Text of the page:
One of the parents is in the photo below.
It's up there (tree on the left).  I will have more to share of the Pileated Woodpecker tomorrow.  I only wish I had that 600 mm lens but hey-ho, it's a memory.  I am grateful with what I have.

The strangest thing is that I have only ever had three experiences with this bird, in the 46 years that I have lived here.  To be fair there were many years when my priorities were elsewhere, the most important being the care of our son.  Suddenly my nest was empty, and I didn't discover how very much I loved birding until after he had left home.  

One sighting was on a walk at the Manassas Battlefield Park several years ago.  I didn't take a camera everywhere with me back then, and I didn't have one with a zoom.  

Two days after our visit where we encountered these beauties at Huntley Meadows Park, I was astounded to see one land on our deck, clinging to the pole above the bird cam.  I just about fell out of my shoes in surprise.  They are the biggest woodpecker in America, this one at least a foot long we thought.  We didn't have time to take a photo from inside, and he wasn't in view of the bird cam.  He was gone in seconds but at least we saw him.  And again, hey-ho, sometimes in life you just have to be content with the memory.  

And on that note, I will finish my post.  More photos of our feathered friend tomorrow.  Thanks for looking and have a great day!



44 comments:

  1. We have seen the Pileateds quite a few times. They are large and impressive. I see yours, there is no missing it! They look like the Ivory Billed Woodpeckers, which were hunted totally out of existence.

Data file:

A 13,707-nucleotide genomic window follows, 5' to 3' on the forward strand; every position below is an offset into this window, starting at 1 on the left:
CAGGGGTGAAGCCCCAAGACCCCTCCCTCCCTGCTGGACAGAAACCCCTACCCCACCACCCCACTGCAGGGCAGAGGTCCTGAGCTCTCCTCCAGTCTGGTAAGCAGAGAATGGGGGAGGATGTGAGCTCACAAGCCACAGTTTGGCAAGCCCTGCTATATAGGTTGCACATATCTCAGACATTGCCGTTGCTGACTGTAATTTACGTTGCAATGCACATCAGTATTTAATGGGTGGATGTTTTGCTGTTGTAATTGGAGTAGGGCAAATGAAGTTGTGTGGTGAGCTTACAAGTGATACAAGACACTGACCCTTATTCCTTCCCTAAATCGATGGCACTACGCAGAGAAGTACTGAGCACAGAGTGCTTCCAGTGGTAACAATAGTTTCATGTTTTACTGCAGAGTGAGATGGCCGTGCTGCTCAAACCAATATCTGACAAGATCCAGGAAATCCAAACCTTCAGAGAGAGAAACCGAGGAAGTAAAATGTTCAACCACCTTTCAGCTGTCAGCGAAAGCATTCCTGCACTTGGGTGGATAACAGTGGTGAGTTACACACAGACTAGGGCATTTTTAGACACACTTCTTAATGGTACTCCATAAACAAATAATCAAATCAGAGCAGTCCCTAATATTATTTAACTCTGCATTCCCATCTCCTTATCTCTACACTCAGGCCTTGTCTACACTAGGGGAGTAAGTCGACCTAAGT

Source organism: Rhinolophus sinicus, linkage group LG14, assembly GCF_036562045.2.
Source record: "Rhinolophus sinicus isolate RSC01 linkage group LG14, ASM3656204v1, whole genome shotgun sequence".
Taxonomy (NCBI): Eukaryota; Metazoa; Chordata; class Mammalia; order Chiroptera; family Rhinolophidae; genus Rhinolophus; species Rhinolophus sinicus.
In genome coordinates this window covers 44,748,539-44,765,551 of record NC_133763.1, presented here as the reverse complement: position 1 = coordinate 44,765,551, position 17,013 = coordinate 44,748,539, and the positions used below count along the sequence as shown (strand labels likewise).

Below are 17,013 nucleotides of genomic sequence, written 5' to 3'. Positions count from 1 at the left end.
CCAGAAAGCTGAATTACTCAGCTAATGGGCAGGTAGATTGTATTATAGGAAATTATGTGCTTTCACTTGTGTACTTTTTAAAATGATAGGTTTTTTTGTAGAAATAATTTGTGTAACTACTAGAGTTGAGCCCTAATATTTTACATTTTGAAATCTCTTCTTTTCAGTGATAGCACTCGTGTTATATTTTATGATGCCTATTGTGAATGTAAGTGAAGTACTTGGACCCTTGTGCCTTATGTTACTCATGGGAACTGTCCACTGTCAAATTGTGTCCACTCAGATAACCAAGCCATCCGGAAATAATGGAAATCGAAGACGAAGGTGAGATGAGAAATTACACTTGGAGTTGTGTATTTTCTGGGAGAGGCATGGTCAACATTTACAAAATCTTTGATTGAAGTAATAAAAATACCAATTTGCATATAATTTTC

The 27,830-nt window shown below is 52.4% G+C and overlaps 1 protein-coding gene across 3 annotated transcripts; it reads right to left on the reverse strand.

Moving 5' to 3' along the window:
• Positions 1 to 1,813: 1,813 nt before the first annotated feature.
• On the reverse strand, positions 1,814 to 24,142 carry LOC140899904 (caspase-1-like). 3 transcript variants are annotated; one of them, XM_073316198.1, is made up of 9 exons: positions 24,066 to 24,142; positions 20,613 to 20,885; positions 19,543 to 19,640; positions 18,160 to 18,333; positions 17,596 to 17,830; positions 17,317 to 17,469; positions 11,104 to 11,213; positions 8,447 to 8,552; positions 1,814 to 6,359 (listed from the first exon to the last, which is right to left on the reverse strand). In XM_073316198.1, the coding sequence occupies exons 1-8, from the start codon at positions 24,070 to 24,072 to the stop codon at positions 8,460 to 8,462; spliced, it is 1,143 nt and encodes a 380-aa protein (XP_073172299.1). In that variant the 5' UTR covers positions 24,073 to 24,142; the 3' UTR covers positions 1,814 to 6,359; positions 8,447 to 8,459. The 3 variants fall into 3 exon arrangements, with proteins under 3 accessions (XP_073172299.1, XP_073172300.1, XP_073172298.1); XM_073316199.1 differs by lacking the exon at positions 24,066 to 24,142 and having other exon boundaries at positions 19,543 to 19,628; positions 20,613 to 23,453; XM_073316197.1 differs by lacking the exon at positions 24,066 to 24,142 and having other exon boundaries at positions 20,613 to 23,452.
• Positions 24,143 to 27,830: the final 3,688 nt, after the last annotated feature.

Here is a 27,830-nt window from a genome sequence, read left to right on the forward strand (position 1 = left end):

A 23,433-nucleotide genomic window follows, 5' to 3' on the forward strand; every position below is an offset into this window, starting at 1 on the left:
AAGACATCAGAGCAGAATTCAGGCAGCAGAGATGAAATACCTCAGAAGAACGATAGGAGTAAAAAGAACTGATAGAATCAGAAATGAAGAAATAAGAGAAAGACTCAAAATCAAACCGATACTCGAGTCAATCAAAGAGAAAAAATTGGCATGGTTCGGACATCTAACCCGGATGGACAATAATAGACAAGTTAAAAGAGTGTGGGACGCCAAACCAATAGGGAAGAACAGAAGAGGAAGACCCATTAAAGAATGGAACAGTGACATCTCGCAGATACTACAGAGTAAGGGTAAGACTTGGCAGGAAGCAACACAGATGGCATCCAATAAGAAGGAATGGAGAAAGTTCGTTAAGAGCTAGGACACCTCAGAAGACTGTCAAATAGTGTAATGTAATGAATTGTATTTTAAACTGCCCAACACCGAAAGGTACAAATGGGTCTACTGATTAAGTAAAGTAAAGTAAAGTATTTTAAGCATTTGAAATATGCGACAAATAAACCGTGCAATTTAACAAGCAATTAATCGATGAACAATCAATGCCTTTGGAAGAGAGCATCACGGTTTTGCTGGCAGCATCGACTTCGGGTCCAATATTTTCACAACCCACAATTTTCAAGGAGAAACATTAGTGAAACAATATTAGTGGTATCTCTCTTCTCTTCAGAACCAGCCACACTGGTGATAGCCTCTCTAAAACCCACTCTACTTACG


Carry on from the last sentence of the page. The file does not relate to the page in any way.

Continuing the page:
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    1. That is wonderful Ginny, they are such an impressive bird. I mentioned the Ivory Billed Woodpecker in my post that’s set for tomorrow. Such a shame we can no longer see it.

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  2. I love to take a walk in the woods. So fresh and relaxed...

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    1. Hi Angie, one of nature’s many gifts to us :)

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  3. How beautiful.
    Your 'Sweet Gum' we know as Liquid Amber - and I have three healthy specimens in our garden. Those fruits are vicious to tread on though.

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    1. How lovely Sue and thank you for sharing that. I have seen the fruit and no, I certainly wouldn’t want to tread on those :)

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  4. É sempre bom e agradável estarmos em contacto com a natureza.
    Gostei.
    Um abraço e boa semana.

    Andarilhar
    Dedais de Francisco e Idalisa
    O prazer dos livros

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    1. Concordo plenamente e muito obrigado! Um abraço e continuação de boa semana :)

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  5. Oh I'm loving all that green. It looks absolutely beautiful there. I've never seen a pileated woodpecker except for in pictures. How fun to spot a nest.

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    1. Thanks Ann, it was a lovely day both for green and for birdlife :)

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  6. Hello,
    Beautiful walk, I love that all the trees have turned green now. The flowers are lovely.